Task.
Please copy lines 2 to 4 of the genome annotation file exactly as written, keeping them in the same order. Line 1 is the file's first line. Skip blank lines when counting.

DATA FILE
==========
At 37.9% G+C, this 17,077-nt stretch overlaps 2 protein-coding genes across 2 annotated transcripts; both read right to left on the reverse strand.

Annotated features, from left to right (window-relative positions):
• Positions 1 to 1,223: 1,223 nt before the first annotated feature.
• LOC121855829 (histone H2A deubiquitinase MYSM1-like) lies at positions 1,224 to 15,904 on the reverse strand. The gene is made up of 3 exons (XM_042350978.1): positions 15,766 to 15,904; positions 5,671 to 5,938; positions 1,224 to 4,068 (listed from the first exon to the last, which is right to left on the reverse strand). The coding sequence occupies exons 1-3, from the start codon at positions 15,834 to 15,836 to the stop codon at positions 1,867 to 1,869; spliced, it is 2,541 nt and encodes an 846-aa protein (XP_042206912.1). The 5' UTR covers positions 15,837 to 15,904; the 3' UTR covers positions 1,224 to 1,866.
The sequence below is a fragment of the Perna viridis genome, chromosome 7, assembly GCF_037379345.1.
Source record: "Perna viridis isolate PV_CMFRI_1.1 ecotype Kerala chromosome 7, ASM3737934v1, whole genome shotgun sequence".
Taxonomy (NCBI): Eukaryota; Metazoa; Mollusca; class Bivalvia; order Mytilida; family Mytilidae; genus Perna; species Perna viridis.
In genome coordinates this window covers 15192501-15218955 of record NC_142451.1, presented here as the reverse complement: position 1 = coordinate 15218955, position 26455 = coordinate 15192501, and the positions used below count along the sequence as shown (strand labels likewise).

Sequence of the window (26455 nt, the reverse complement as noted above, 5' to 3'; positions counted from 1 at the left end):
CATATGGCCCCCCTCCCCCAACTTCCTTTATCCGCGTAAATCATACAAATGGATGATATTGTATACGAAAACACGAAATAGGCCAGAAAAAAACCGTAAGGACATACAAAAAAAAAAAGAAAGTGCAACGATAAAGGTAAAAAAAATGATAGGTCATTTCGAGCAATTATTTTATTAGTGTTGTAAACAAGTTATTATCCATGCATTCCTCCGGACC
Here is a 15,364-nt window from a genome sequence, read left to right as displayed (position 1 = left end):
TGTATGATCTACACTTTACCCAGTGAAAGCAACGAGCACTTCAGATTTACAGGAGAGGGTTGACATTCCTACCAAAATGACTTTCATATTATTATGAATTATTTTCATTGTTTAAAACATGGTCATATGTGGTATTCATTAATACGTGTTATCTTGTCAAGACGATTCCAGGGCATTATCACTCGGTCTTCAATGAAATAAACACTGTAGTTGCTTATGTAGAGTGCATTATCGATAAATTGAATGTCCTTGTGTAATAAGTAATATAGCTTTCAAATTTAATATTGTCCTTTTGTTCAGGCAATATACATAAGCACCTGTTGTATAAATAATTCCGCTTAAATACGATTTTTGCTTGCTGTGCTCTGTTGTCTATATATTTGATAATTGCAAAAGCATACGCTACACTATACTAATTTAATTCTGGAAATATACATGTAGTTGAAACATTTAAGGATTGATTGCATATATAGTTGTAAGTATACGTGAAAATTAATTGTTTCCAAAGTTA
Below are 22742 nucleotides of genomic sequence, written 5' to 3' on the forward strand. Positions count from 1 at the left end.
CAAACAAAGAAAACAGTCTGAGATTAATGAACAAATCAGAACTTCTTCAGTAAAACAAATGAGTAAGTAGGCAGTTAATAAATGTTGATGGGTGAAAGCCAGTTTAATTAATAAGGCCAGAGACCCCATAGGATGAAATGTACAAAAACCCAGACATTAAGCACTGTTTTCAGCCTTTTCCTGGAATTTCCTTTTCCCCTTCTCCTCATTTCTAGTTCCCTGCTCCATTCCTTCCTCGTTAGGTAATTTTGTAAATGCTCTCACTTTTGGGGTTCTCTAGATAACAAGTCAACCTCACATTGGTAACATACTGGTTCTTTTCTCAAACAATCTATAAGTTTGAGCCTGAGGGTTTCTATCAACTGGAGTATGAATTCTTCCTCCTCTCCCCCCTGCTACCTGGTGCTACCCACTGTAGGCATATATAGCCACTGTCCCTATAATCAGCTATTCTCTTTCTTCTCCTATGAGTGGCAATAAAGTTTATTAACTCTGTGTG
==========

Annotated features, from left to right (window-relative positions):
• Positions 1 to 1,223: 1,223 nt before the first annotated feature.
• LOC121855829 (histone H2A deubiquitinase MYSM1-like) lies at positions 1,224 to 15,904 on the reverse strand. The gene is made up of 3 exons (XM_042350978.1): positions 15,766 to 15,904; positions 5,671 to 5,938; positions 1,224 to 4,068 (listed from the first exon to the last, which is right to left on the reverse strand). The coding sequence occupies exons 1-3, from the start codon at positions 15,834 to 15,836 to the stop codon at positions 1,867 to 1,869; spliced, it is 2,541 nt and encodes an 846-aa protein (XP_042206912.1). The 5' UTR covers positions 15,837 to 15,904; the 3' UTR covers positions 1,224 to 1,866.